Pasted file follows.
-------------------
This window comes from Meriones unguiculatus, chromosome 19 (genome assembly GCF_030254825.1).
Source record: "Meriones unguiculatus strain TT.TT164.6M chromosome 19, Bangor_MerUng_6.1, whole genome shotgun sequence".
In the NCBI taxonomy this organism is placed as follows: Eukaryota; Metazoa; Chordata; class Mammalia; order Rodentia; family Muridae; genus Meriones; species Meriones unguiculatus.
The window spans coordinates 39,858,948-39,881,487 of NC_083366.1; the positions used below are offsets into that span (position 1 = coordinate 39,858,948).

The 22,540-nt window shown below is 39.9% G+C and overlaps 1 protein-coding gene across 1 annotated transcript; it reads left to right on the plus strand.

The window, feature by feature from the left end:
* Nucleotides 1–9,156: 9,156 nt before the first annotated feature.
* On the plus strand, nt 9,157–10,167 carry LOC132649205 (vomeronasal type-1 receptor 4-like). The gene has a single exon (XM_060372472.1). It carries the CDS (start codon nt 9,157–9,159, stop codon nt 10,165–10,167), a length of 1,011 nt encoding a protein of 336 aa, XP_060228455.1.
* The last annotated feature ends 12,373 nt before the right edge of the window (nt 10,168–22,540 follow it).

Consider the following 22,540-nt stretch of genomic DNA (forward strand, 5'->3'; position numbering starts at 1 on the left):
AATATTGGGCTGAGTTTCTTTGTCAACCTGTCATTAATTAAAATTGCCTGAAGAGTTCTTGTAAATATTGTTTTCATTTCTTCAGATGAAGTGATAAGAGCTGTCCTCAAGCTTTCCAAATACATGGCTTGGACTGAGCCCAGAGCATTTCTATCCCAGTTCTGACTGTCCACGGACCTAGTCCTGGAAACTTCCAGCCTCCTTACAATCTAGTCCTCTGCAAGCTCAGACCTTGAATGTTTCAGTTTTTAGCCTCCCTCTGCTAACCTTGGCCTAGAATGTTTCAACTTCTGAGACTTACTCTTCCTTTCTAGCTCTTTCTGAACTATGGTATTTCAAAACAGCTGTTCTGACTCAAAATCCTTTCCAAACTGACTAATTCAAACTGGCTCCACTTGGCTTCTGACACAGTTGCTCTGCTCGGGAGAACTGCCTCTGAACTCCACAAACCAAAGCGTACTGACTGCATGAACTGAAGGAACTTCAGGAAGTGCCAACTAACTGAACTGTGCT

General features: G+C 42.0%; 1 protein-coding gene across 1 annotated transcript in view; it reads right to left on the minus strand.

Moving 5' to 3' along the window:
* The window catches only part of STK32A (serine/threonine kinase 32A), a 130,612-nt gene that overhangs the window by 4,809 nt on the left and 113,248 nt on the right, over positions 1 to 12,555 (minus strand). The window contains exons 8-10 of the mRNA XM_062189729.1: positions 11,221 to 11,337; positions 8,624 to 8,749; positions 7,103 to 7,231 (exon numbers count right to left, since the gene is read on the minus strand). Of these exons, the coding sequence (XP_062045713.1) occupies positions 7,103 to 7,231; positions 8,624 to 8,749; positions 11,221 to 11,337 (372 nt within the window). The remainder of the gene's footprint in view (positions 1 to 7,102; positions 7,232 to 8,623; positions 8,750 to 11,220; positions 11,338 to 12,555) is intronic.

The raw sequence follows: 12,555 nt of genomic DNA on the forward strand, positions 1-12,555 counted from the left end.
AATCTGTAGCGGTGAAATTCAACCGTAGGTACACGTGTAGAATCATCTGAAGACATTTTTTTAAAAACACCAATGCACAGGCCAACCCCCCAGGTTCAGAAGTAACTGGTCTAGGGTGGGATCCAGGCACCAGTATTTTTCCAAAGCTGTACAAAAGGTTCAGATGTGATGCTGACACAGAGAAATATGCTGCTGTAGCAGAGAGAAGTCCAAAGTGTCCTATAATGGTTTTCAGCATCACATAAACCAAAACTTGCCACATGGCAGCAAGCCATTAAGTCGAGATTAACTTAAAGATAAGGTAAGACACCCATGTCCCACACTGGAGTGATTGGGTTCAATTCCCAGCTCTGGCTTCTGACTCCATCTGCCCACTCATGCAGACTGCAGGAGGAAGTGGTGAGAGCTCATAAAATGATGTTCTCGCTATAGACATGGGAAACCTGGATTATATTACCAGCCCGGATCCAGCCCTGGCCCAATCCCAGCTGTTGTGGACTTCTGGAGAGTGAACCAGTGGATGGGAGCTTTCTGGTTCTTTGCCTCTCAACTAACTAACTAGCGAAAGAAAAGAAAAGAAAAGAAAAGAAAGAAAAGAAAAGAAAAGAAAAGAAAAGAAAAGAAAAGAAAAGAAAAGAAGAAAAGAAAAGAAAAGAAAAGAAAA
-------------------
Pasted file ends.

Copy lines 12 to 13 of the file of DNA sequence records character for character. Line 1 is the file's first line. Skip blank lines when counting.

General features: G+C 42.0%; 1 protein-coding gene across 1 annotated transcript in view; it reads right to left on the minus strand.

Moving 5' to 3' along the window: